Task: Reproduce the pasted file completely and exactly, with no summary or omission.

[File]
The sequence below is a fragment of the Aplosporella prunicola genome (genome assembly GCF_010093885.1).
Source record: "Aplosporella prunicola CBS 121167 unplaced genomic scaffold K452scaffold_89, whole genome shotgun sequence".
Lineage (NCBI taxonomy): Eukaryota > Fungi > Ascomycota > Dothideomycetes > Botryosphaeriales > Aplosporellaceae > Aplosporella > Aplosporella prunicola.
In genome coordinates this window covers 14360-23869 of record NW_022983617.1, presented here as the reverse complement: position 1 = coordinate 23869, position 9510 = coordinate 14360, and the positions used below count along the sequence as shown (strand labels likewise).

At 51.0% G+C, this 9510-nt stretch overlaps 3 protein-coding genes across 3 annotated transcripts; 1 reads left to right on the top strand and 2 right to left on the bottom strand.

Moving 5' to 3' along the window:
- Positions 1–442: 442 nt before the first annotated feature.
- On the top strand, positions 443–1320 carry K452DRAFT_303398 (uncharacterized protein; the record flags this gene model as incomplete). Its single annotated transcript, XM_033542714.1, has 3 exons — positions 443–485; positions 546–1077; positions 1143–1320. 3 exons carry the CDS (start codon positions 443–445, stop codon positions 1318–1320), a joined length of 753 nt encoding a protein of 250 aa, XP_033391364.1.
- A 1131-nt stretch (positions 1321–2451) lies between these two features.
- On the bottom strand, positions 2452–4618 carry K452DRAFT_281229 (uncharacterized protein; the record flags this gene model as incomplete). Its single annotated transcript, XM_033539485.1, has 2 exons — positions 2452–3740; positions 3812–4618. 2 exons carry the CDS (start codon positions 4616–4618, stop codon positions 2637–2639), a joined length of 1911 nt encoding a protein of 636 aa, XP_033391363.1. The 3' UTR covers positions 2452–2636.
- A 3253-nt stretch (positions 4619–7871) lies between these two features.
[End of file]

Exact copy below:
The sequence below is a fragment of the Aplosporella prunicola genome (genome assembly GCF_010093885.1).
Source record: "Aplosporella prunicola CBS 121167 unplaced genomic scaffold K452scaffold_89, whole genome shotgun sequence".
Lineage (NCBI taxonomy): Eukaryota > Fungi > Ascomycota > Dothideomycetes > Botryosphaeriales > Aplosporellaceae > Aplosporella > Aplosporella prunicola.
In genome coordinates this window covers 14360-23869 of record NW_022983617.1, presented here as the reverse complement: position 1 = coordinate 23869, position 9510 = coordinate 14360, and the positions used below count along the sequence as shown (strand labels likewise).

At 51.0% G+C, this 9510-nt stretch overlaps 3 protein-coding genes across 3 annotated transcripts; 1 reads left to right on the top strand and 2 right to left on the bottom strand.

Moving 5' to 3' along the window:
- Positions 1–442: 442 nt before the first annotated feature.
- On the top strand, positions 443–1320 carry K452DRAFT_303398 (uncharacterized protein; the record flags this gene model as incomplete). Its single annotated transcript, XM_033542714.1, has 3 exons — positions 443–485; positions 546–1077; positions 1143–1320. 3 exons carry the CDS (start codon positions 443–445, stop codon positions 1318–1320), a joined length of 753 nt encoding a protein of 250 aa, XP_033391364.1.
- A 1131-nt stretch (positions 1321–2451) lies between these two features.
- On the bottom strand, positions 2452–4618 carry K452DRAFT_281229 (uncharacterized protein; the record flags this gene model as incomplete). Its single annotated transcript, XM_033539485.1, has 2 exons — positions 2452–3740; positions 3812–4618. 2 exons carry the CDS (start codon positions 4616–4618, stop codon positions 2637–2639), a joined length of 1911 nt encoding a protein of 636 aa, XP_033391363.1. The 3' UTR covers positions 2452–2636.
- A 3253-nt stretch (positions 4619–7871) lies between these two features.